After the meeting Jeanne made a number of useful contacts, but the main piece of information she learned after the meeting was from Mark Longenbaugh, the Planning Director for TxDOT, based in El Paso. He said that there have been no new steps for Entrada because they are looking for money. He told Jeanne that the Odessa TxDOT district is preparing a review on all the available information published to date about La Entrada. Jeanne will arrange to get a copy of the review when it is available.

Jeanne is off to an exciting and active start. Please consider working with her on the committee as she Needs help. Contact her by e-mail at sinclair@llnet.net or call her at (432) 729-4207.

by Fran Sage

Results of the BRAVO (Big Bend Regional Air Visibility Observational) Study are still not available. Although some watered down information appeared on the NPS website ( www2.nature.nps.gov/air/studies/bravo/index.htm ), in January 2003, nothing has appeared since then. The problem is getting consensus on the interpretation of the data from the 30 member BRAVO Technical Advisory Subcommittee. If the latest timetable holds (though you may recall the timetable has always been extended since the original projection for an August 2001 completion) we should have the final draft the end of June or the first of July 2004. We will see. Below is the latest projection as given to me by Jim Yarbrough of EPA Region 6 in Dallas on February 12th:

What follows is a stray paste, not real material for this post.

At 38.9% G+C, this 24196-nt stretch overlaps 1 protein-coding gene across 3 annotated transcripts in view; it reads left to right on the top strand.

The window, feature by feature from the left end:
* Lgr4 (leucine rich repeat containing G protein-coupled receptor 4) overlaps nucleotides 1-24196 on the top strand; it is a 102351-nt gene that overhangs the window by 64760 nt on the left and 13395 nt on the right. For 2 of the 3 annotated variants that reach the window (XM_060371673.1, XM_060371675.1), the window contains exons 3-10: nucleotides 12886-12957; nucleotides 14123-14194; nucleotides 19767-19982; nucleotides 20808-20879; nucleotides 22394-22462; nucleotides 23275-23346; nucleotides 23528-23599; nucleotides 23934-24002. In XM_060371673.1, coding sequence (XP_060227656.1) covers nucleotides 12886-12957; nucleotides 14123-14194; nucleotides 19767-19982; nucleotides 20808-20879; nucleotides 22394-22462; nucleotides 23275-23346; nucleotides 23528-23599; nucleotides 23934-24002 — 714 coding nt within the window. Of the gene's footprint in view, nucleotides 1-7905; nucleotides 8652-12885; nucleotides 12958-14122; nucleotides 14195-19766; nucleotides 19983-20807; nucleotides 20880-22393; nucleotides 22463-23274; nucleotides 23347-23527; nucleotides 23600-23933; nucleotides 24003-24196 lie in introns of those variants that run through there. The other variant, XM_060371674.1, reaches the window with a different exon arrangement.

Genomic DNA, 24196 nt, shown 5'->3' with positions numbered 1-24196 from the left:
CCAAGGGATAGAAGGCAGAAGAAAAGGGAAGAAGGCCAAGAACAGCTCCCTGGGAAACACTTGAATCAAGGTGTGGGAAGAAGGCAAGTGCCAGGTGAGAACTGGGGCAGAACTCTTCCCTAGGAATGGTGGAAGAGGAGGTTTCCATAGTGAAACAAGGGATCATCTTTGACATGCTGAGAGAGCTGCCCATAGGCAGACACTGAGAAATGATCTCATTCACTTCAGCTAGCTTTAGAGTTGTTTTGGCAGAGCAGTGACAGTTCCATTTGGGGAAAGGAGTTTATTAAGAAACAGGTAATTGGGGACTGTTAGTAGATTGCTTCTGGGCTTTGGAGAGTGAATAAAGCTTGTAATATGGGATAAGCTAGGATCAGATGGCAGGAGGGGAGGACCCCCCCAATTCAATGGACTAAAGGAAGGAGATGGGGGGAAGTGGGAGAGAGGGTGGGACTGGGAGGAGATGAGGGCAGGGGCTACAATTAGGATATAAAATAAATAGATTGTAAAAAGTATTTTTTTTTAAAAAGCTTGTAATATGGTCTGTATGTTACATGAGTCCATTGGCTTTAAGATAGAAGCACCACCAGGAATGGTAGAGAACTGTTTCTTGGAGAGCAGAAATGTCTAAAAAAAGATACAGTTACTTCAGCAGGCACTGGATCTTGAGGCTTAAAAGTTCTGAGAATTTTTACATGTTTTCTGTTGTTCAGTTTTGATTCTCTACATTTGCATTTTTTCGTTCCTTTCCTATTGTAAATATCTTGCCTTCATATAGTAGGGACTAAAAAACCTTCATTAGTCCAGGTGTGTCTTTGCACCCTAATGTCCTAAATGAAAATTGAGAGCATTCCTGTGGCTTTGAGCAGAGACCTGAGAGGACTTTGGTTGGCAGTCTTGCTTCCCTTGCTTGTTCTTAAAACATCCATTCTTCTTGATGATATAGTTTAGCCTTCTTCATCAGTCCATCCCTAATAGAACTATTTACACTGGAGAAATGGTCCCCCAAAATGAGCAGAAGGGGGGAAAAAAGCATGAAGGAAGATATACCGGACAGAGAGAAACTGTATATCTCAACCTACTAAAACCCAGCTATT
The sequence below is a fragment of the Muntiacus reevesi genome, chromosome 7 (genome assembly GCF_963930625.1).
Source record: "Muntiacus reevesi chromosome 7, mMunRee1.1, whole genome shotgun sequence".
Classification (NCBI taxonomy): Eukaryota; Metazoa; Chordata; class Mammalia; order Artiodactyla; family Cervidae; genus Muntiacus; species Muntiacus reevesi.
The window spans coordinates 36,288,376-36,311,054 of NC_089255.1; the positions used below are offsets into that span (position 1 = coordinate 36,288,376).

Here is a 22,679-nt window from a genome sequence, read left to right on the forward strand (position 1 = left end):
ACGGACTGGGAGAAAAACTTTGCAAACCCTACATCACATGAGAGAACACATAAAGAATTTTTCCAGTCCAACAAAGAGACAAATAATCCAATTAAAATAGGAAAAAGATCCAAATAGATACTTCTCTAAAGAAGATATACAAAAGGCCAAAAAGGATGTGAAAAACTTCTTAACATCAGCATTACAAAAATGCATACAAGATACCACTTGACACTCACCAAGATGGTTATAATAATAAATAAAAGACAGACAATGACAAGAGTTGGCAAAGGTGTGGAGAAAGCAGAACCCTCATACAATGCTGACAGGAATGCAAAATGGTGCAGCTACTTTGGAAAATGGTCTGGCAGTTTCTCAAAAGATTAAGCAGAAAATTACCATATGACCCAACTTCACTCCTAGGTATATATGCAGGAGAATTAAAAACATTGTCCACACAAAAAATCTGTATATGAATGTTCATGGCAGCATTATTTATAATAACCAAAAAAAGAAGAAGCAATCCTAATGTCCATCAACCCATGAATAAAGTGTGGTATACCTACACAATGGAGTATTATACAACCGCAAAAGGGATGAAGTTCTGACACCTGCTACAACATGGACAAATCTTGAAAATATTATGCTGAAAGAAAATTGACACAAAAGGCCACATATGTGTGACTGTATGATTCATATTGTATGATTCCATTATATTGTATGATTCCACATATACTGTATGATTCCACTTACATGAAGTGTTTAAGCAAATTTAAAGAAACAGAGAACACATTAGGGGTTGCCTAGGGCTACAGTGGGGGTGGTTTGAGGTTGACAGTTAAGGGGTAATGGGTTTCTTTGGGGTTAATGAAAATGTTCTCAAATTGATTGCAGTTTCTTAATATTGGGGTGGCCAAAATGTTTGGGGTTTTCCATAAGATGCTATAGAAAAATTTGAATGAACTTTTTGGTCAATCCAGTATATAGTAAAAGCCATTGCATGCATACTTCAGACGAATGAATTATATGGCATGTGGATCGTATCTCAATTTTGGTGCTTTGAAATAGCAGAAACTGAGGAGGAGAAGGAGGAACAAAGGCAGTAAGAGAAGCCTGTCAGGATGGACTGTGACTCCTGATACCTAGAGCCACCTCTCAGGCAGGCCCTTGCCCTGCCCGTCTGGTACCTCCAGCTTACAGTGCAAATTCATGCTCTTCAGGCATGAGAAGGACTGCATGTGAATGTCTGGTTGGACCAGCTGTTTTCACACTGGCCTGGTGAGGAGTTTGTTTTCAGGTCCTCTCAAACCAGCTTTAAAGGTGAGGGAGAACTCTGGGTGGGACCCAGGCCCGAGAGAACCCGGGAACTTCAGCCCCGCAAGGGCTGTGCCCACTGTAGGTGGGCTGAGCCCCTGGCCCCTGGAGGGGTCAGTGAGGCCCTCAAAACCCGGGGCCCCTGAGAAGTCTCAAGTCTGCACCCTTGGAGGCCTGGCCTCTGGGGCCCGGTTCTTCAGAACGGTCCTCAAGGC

Right now there are some differences over interpretations of the scientific data. The agencies hope to achieve consensus, which would be reflected in the finished documents. Yarbrough says EPA is still interested in holding a public meeting in the Big Bend area when the final report is complete.